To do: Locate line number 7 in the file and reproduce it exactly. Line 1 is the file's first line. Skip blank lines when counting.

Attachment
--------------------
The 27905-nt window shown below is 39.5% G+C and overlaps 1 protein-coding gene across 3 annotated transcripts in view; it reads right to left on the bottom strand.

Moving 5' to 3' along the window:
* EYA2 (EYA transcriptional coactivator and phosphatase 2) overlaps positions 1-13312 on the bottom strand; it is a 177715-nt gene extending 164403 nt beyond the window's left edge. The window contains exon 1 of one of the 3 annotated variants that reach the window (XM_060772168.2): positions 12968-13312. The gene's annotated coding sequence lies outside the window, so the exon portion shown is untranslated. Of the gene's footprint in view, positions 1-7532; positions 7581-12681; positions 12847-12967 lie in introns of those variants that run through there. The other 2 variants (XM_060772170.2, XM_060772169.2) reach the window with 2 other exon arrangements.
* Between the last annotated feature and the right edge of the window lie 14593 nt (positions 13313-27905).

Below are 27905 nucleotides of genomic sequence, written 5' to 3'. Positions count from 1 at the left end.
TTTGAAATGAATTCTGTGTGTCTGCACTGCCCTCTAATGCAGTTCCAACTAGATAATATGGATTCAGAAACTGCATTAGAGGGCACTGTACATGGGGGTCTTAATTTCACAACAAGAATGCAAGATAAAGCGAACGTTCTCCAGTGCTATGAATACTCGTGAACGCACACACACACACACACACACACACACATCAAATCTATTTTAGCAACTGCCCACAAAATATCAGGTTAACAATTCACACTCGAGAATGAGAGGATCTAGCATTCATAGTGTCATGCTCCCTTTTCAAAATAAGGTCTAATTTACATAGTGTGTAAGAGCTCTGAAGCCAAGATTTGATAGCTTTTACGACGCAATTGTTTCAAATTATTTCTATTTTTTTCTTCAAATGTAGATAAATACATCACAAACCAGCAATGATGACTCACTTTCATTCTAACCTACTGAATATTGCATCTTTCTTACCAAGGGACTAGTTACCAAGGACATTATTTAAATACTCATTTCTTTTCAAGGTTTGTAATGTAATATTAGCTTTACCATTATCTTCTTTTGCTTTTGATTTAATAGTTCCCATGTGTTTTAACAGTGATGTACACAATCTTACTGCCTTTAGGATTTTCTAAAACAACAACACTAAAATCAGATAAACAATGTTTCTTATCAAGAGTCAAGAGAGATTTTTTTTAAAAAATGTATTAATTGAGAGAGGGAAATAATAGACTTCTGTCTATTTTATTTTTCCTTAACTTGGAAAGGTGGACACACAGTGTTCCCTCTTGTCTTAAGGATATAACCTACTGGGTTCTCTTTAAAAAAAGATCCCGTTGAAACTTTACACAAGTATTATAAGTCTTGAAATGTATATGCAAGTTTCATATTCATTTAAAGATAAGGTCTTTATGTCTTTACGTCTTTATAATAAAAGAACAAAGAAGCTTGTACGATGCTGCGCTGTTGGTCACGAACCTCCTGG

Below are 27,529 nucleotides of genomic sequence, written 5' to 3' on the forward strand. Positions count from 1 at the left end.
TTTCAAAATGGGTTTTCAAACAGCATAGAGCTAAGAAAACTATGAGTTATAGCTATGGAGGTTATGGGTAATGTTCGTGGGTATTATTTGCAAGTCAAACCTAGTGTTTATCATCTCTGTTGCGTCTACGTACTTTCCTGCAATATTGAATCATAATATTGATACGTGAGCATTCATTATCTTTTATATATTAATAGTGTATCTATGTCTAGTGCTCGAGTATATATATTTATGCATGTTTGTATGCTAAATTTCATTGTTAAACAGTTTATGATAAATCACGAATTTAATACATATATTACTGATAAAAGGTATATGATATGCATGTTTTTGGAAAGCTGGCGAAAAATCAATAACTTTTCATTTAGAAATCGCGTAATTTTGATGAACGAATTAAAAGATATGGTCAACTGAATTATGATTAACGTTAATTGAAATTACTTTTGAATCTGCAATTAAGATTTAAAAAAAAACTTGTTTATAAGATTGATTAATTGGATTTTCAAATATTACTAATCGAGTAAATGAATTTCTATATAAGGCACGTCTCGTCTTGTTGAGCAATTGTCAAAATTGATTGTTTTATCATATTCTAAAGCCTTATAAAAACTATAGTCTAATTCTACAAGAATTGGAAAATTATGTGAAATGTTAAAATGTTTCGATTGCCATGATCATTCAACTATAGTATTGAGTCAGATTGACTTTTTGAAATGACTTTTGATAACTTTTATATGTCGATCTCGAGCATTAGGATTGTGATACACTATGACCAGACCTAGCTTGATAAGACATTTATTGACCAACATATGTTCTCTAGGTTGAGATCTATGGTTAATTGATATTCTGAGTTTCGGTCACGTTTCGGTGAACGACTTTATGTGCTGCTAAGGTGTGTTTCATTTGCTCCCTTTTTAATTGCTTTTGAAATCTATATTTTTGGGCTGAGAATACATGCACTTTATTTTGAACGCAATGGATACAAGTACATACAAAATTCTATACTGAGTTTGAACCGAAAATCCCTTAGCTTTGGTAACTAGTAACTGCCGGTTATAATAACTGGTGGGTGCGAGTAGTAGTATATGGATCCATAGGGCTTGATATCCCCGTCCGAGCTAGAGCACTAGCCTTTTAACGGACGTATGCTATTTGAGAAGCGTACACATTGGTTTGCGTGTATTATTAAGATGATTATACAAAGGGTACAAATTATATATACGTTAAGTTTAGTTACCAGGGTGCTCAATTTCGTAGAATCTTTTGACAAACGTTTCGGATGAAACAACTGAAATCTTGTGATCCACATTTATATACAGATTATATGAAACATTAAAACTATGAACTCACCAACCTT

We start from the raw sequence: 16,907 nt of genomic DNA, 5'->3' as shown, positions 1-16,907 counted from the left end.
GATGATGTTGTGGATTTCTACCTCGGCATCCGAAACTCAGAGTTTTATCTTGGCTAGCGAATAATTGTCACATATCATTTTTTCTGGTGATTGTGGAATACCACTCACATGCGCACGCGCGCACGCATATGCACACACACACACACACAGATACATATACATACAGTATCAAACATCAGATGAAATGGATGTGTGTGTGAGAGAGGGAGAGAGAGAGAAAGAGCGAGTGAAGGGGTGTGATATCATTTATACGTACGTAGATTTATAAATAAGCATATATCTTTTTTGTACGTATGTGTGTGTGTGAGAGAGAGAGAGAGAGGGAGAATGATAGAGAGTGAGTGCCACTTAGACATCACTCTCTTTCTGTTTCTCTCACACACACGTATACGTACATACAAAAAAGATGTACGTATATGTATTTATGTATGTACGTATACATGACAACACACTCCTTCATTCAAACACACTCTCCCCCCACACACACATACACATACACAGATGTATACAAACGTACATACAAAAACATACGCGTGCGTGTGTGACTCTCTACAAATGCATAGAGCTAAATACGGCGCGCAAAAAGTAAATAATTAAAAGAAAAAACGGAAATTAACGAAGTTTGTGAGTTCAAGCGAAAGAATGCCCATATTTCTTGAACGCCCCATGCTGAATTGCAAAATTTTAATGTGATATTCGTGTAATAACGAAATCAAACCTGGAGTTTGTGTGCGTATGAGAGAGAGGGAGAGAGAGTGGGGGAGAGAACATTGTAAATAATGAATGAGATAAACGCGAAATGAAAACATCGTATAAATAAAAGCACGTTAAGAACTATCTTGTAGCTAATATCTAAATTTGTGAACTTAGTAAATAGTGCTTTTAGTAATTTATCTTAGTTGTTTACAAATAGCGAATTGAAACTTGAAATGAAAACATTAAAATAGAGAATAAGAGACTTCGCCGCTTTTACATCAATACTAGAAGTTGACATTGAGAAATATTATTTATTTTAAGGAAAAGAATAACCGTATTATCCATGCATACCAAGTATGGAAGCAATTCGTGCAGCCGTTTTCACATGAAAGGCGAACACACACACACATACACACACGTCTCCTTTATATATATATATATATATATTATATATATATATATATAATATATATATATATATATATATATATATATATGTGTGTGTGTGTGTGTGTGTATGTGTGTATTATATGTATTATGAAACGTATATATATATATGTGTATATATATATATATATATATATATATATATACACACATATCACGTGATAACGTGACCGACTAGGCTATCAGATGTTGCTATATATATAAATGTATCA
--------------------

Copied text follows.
Below are 27,529 nucleotides of genomic sequence, written 5' to 3' on the forward strand. Positions count from 1 at the left end.